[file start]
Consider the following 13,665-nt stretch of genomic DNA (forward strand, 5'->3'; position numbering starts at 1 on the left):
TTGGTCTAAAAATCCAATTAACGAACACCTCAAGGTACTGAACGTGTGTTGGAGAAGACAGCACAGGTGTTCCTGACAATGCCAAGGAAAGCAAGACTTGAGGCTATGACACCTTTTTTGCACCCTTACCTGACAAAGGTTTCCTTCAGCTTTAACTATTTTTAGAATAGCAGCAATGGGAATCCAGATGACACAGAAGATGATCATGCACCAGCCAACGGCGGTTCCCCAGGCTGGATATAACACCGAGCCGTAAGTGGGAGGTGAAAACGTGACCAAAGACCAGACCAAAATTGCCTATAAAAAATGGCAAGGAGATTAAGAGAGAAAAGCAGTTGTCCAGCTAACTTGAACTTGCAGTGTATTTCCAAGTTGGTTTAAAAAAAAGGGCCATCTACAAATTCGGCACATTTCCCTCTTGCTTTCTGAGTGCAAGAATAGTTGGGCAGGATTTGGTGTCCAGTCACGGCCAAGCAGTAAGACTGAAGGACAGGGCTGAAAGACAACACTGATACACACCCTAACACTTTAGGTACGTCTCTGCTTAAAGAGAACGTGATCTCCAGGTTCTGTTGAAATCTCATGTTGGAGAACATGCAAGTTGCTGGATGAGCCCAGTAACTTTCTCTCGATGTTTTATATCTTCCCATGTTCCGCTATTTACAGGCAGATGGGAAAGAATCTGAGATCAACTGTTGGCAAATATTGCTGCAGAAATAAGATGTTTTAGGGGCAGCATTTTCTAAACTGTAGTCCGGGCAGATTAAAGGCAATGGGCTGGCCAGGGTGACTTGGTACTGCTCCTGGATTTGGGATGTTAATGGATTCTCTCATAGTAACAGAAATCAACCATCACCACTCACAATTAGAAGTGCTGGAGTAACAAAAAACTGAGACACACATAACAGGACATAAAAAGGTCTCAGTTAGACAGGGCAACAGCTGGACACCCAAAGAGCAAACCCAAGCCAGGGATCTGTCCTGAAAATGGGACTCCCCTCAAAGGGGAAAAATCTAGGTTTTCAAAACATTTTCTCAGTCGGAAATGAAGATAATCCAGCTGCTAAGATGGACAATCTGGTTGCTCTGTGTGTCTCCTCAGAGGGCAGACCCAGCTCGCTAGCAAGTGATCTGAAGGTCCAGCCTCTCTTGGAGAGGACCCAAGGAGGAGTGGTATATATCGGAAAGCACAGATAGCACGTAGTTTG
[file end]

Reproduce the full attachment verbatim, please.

Consider the following 13,665-nt stretch of genomic DNA (forward strand, 5'->3'; position numbering starts at 1 on the left):
TTGGTCTAAAAATCCAATTAACGAACACCTCAAGGTACTGAACGTGTGTTGGAGAAGACAGCACAGGTGTTCCTGACAATGCCAAGGAAAGCAAGACTTGAGGCTATGACACCTTTTTTGCACCCTTACCTGACAAAGGTTTCCTTCAGCTTTAACTATTTTTAGAATAGCAGCAATGGGAATCCAGATGACACAGAAGATGATCATGCACCAGCCAACGGCGGTTCCCCAGGCTGGATATAACACCGAGCCGTAAGTGGGAGGTGAAAACGTGACCAAAGACCAGACCAAAATTGCCTATAAAAAATGGCAAGGAGATTAAGAGAGAAAAGCAGTTGTCCAGCTAACTTGAACTTGCAGTGTATTTCCAAGTTGGTTTAAAAAAAAGGGCCATCTACAAATTCGGCACATTTCCCTCTTGCTTTCTGAGTGCAAGAATAGTTGGGCAGGATTTGGTGTCCAGTCACGGCCAAGCAGTAAGACTGAAGGACAGGGCTGAAAGACAACACTGATACACACCCTAACACTTTAGGTACGTCTCTGCTTAAAGAGAACGTGATCTCCAGGTTCTGTTGAAATCTCATGTTGGAGAACATGCAAGTTGCTGGATGAGCCCAGTAACTTTCTCTCGATGTTTTATATCTTCCCATGTTCCGCTATTTACAGGCAGATGGGAAAGAATCTGAGATCAACTGTTGGCAAATATTGCTGCAGAAATAAGATGTTTTAGGGGCAGCATTTTCTAAACTGTAGTCCGGGCAGATTAAAGGCAATGGGCTGGCCAGGGTGACTTGGTACTGCTCCTGGATTTGGGATGTTAATGGATTCTCTCATAGTAACAGAAATCAACCATCACCACTCACAATTAGAAGTGCTGGAGTAACAAAAAACTGAGACACACATAACAGGACATAAAAAGGTCTCAGTTAGACAGGGCAACAGCTGGACACCCAAAGAGCAAACCCAAGCCAGGGATCTGTCCTGAAAATGGGACTCCCCTCAAAGGGGAAAAATCTAGGTTTTCAAAACATTTTCTCAGTCGGAAATGAAGATAATCCAGCTGCTAAGATGGACAATCTGGTTGCTCTGTGTGTCTCCTCAGAGGGCAGACCCAGCTCGCTAGCAAGTGATCTGAAGGTCCAGCCTCTCTTGGAGAGGACCCAAGGAGGAGTGGTATATATCGGAAAGCACAGATAGCACGTAGTTTG